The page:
Laughing Bird Farm is our second property. Our first consisted of 10 acres of raw land we purchased in Tennessee several years ago. We were determined to build a house and make a go of it on that property, but we had to live in town for work in the meantime and could only get to the property on weekends. A two hour commute each way is far too long for practicality, and there were no decent jobs in the area. This proved to be infeasible, especially once it got close to time for little T’s arrival, so we sold the property and looked for something closer to town.
This necessitated a lot of trade-offs. Our property in Tennessee cost one-fourth of what we paid for our current land. Of course, it was raw land, two hours from the metro area, and didn’t have a house. Before we started our property hunt we sat down and made a list of the features we needed and wanted. Here’s a short list of the necessities: a house on at least an acre lost, a decent commute time to work, lots of usable gardening space, and no restrictions. Our wish list included lots of storage space, a fenced back yard for the dogs, and a workshop area.
None of this would have been hard to find if we had a larger budget. But we both have modest incomes, and we wanted to find a property where it would be possible to make the payments on one income. This was an absolute requirement of mine; I’m not willing to risk losing our land because we bit off a larger mortgage than we could chew. Our particular wants and our low budget gave our wonderful real estate agent a lot of headaches, but she stuck with us while we looked at property after property over a three month period. We had one deal fall through when the house failed inspection (to the tune of $50k+ of foundation work!) and another when we were outbid. Those properties didn’t work out because the one we purchased was meant to be. I’m not normally a believer in fate, but this worked out nicely.
We found the property late in July. Both of us obsessively checked the online listings several times a day, looking for anything new that might pop up. I had already checked the listings before I went to work, but I hadn’t been there an hour when Kelly called me. She sounded so excited I had a hard time understanding her at first. A new listing had just come onto the site –the posting time was about five minutes before she found it. It looked absolutely perfect and was actually under our budget cap. I called our agent right away and we both took off work early to see it, with our 6 week-old daughter in tow. We submitted our offer right away, at full asking price with only the home inspection as a condition, and waited nervously to hear whether or not it was accepted.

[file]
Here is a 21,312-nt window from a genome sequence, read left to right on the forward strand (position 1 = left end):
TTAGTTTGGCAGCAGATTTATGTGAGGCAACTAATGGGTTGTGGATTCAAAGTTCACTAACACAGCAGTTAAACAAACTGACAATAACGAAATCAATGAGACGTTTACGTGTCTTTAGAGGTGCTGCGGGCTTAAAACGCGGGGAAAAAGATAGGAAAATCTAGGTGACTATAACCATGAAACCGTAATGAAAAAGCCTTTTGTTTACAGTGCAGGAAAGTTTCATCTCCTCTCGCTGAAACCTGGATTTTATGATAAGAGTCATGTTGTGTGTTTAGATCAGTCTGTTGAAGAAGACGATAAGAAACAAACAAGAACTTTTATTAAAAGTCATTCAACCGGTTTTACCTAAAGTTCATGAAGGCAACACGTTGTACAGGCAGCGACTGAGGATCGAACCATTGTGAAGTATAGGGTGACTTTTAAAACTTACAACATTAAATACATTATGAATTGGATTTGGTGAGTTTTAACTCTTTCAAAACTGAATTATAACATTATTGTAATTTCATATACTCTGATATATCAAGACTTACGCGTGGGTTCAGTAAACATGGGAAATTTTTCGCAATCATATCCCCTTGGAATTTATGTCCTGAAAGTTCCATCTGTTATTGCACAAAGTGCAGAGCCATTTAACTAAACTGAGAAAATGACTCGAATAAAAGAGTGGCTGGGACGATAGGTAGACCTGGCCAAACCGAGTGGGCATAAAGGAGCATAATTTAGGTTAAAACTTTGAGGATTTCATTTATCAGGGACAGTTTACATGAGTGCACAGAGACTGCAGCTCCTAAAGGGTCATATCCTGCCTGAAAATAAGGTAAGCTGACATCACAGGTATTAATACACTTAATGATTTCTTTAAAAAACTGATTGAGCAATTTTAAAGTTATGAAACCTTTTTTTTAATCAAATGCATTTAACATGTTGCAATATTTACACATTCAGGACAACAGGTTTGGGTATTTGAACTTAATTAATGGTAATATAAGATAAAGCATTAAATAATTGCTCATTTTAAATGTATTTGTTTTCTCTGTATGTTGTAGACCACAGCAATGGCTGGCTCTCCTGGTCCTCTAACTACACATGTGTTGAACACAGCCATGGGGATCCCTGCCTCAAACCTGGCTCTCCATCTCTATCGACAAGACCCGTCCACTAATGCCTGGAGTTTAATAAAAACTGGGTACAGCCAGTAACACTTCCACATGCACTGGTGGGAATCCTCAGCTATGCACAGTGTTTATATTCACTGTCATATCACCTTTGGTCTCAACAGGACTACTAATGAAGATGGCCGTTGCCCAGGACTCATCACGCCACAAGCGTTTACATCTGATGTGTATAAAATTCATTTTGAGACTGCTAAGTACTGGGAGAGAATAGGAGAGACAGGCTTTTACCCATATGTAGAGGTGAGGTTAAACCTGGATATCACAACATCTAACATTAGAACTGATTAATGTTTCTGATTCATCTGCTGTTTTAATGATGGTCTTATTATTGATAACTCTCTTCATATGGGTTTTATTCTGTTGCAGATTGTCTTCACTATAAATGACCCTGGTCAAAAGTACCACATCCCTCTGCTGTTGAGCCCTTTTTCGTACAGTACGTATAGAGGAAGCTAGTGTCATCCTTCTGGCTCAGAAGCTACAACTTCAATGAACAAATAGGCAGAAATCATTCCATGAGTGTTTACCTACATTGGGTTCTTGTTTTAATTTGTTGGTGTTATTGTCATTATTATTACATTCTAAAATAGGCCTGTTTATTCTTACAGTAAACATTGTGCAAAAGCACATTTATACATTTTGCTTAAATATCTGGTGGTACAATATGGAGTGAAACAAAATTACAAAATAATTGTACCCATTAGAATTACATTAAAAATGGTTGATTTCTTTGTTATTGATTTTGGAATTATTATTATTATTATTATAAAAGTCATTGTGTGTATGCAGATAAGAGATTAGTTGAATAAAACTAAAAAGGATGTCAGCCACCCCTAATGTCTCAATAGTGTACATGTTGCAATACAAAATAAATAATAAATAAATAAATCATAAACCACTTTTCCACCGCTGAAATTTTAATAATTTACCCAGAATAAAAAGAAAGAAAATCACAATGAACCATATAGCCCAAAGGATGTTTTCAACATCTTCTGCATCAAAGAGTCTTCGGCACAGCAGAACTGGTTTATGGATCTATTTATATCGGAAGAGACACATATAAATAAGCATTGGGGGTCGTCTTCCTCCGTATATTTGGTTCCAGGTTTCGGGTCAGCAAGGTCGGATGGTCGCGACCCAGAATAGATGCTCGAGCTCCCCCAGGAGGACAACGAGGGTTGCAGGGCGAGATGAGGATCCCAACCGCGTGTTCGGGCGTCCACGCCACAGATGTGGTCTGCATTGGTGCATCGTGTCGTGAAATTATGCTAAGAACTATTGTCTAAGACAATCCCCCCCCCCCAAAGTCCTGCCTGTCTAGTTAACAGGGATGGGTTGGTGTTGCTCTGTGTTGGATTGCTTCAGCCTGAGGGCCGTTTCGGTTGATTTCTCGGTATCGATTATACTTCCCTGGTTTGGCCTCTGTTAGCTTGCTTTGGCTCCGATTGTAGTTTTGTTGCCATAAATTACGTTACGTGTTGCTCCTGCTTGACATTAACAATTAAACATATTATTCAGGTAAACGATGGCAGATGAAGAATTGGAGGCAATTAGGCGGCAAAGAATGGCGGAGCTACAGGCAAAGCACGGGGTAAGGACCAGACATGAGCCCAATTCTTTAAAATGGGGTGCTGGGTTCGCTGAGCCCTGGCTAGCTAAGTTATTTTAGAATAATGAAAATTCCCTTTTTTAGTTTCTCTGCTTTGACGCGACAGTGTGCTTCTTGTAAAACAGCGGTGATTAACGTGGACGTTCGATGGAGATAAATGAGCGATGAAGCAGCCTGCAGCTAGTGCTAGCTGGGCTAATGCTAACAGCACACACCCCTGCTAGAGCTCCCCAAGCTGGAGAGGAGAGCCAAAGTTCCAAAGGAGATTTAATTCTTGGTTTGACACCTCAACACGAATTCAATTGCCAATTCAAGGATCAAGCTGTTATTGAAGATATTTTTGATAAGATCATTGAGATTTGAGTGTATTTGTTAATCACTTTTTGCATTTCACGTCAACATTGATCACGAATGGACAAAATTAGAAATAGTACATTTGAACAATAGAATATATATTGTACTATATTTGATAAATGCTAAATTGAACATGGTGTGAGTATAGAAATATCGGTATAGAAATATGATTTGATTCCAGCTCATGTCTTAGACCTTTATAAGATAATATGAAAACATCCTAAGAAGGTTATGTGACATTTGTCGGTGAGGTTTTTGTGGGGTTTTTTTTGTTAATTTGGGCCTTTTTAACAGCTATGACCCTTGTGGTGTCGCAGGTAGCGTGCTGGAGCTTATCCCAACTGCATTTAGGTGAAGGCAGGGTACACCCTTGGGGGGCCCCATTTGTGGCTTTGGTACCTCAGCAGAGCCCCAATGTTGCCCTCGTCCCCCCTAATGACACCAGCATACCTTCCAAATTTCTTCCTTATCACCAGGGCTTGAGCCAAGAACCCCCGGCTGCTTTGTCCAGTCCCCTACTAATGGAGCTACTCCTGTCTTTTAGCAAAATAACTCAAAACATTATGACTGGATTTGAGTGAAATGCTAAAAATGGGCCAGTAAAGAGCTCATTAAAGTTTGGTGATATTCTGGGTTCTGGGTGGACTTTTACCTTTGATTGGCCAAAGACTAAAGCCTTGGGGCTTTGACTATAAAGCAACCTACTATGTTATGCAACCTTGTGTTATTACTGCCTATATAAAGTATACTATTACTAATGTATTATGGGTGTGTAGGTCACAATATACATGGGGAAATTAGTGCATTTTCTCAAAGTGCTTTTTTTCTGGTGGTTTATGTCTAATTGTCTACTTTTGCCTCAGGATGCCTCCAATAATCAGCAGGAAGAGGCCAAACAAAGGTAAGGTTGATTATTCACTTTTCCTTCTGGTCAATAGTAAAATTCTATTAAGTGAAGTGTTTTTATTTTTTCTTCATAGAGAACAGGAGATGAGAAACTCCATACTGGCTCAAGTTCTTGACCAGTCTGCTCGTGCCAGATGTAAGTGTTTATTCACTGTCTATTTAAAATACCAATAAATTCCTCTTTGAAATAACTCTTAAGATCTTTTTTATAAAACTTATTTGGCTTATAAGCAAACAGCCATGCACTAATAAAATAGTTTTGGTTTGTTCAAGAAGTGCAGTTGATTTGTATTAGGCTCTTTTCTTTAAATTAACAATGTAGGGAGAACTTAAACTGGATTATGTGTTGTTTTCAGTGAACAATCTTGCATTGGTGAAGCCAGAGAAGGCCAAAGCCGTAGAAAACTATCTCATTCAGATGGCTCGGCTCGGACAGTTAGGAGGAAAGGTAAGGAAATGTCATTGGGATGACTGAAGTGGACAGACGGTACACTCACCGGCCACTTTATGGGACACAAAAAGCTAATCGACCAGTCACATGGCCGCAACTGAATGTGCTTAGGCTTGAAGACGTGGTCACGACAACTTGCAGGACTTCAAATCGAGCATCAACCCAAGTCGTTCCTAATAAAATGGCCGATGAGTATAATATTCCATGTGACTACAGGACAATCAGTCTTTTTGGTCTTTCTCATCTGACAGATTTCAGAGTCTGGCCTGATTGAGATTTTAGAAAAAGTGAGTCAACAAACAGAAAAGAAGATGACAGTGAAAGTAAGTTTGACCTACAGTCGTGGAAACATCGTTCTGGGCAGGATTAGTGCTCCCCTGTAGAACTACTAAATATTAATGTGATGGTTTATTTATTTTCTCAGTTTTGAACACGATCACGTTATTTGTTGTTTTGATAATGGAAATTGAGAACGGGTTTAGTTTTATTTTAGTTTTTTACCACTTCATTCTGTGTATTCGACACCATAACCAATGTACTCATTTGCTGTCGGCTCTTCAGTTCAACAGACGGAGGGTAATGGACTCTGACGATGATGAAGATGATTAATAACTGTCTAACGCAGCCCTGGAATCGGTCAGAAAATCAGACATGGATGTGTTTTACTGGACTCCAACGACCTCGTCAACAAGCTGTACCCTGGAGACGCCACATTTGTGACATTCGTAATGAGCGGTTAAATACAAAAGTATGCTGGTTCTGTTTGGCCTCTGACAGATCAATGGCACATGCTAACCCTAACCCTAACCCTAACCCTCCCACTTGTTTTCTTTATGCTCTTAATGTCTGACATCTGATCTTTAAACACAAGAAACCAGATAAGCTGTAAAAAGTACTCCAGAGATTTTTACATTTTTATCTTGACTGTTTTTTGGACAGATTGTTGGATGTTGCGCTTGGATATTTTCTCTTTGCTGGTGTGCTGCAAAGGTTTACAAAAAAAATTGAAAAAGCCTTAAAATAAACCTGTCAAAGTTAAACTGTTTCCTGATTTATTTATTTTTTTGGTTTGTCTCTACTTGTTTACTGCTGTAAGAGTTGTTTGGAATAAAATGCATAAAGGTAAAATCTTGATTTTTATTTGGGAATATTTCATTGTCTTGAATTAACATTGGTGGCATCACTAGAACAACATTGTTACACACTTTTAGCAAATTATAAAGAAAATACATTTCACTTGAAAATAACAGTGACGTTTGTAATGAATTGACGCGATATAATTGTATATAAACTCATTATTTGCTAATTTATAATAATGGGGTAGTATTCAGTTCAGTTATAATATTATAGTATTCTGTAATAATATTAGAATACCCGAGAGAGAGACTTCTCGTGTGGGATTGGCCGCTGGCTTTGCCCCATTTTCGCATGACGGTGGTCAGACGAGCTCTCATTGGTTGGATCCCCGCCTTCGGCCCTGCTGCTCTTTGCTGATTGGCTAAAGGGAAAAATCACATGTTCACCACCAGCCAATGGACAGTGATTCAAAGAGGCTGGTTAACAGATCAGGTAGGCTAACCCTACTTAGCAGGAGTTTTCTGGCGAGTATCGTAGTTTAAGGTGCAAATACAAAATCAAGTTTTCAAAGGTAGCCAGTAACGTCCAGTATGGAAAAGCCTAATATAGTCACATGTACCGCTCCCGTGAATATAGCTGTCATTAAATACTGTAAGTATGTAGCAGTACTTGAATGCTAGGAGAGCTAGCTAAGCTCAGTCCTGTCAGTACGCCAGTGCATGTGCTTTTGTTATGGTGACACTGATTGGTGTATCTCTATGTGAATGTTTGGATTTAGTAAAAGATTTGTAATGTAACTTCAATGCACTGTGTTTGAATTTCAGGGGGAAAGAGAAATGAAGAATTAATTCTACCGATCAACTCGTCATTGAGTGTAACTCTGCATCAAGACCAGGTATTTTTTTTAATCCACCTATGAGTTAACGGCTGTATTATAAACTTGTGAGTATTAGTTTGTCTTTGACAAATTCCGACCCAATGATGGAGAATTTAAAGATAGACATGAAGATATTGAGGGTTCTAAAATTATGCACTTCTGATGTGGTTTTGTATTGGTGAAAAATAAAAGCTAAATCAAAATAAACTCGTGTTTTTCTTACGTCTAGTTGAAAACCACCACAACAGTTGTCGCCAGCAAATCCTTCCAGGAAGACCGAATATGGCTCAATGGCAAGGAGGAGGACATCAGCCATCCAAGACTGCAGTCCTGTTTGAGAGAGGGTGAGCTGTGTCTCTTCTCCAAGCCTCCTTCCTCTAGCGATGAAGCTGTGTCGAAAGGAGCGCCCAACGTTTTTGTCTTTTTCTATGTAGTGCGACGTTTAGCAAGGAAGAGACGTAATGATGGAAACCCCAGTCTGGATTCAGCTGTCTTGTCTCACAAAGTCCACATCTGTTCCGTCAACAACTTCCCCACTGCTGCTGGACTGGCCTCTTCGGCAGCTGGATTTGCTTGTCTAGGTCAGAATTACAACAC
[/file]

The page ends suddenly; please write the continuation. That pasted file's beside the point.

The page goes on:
Some back and forth ensued, but the owner finally accepted our offer, and by that time two other couples had submitted offers and there were others lined up! It’s a good thing we jumped on it that morning.
So, about the property itself. Laughing Bird Farm is just over an acre. It’s a mini farm of course, but there’s lots you can do with a mini farm when you do intensive gardening and permaculture. The property is a rectangle running east and west. The east side of the property is bordered by a major road. The north side of the property is fenced off and on the other side sits an upscale subdivision. Other middle and upper class subdivisions are in the area, but our property is located in the county and is completely unrestricted.
The west and south sides of the property are totally enclosed by a thick hedge of hollies, hackberries, roses, and crabapples. Our house sits near the front of the property behind a small lawn. We have an old farmhouse, only 1300 square feet but enough for us. There are three bedrooms (though one is really small) and the house was built in three sections by the family who used to own our land and much of the surrounding land. It needs lots of updates but that’s okay by us. We’ll be doing most of them ourselves as time and funds become available.
Behind the house is a backyard and a garage/workshop that’s almost as big as the house at 1200 square feet. The yard wasn’t fenced when we closed on the house, so that’s the first thing we did. The rest of the acreage stretches out beyond the yard and garage and is perfect for gardening and a food forest.
Our first priorities this year are to get the food forest planted and start our annual garden and our mushroom patch. We have several trees and berry bushes on the way, including pawpaws, pears, blueberries, blackberries, and cherries.
Our adventures have just begun. I’ll post some pictures soon.